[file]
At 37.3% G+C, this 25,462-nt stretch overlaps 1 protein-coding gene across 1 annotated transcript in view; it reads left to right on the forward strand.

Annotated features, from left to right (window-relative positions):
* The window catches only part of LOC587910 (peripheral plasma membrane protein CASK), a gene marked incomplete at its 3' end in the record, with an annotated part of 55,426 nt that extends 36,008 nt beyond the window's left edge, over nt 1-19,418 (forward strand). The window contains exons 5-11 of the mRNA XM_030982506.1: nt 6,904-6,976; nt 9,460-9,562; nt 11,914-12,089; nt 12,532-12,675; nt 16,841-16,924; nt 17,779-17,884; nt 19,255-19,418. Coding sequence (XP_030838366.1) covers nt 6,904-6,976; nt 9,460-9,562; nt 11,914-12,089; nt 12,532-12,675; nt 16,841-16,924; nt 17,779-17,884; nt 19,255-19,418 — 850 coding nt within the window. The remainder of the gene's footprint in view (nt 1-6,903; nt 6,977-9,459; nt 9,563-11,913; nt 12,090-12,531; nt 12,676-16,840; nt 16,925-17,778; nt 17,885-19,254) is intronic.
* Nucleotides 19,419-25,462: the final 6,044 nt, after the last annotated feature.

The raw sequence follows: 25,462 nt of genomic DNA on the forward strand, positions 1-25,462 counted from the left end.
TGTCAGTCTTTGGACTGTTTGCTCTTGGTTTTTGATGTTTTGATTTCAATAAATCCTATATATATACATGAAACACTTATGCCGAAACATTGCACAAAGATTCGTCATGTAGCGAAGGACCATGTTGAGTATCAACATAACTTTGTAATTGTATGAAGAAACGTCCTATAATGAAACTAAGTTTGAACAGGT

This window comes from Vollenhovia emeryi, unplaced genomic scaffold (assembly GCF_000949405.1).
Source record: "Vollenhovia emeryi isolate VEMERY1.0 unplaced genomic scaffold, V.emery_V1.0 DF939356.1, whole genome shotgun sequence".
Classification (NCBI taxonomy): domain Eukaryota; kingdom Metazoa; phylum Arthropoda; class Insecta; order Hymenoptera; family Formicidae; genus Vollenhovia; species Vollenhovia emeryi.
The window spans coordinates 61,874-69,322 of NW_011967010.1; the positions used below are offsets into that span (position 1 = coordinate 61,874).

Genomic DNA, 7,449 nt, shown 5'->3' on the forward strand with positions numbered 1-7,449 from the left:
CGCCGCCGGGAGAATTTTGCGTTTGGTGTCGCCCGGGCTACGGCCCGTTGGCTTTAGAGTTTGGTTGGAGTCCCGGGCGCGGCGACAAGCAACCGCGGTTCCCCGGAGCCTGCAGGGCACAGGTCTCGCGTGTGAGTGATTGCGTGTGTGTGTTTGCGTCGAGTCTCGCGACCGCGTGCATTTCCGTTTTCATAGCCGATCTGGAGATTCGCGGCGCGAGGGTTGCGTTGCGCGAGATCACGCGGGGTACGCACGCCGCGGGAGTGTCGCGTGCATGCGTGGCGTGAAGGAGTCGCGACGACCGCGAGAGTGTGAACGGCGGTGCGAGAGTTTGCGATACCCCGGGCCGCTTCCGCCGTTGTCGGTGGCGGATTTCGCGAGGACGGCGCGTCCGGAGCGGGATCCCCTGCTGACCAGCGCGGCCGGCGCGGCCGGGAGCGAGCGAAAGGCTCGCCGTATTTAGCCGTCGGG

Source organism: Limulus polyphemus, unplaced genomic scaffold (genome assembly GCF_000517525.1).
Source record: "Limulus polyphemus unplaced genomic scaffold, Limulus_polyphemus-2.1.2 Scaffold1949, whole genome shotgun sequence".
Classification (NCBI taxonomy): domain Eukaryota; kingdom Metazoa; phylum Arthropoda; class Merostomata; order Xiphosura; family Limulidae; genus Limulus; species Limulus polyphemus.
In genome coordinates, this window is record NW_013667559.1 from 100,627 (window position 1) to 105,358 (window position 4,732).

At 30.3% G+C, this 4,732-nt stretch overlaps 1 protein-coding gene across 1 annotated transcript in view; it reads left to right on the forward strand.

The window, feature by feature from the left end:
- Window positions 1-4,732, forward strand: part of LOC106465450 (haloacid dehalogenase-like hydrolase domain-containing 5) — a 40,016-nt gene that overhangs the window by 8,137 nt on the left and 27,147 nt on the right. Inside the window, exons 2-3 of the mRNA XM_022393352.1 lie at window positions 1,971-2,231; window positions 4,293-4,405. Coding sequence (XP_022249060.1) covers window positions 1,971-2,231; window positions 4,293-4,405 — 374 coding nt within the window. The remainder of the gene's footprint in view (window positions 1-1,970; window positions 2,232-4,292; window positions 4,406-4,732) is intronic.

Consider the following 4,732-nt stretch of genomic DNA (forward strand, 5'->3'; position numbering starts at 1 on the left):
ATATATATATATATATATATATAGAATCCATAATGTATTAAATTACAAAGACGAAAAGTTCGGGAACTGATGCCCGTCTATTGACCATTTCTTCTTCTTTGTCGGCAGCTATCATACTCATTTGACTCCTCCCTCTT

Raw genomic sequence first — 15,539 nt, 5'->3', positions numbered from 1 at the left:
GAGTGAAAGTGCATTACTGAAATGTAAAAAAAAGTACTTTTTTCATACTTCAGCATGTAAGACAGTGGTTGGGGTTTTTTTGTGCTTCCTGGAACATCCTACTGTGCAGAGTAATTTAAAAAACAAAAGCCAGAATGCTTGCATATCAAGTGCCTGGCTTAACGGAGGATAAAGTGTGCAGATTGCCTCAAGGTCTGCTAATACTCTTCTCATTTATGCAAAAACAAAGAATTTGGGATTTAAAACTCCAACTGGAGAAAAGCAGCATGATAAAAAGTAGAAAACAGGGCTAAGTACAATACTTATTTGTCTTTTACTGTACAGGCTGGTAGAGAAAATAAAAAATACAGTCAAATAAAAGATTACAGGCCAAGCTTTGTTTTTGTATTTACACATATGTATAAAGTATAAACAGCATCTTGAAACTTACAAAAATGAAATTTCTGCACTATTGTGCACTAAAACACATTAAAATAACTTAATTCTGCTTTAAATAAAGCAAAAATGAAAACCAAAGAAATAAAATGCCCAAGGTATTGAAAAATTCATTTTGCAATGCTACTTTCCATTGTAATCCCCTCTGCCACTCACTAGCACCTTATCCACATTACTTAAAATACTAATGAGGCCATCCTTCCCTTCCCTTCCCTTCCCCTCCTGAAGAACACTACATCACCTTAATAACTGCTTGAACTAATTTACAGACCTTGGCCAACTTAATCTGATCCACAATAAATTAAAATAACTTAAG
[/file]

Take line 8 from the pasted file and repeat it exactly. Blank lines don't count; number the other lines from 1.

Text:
Source record: "Vollenhovia emeryi isolate VEMERY1.0 unplaced genomic scaffold, V.emery_V1.0 DF939356.1, whole genome shotgun sequence".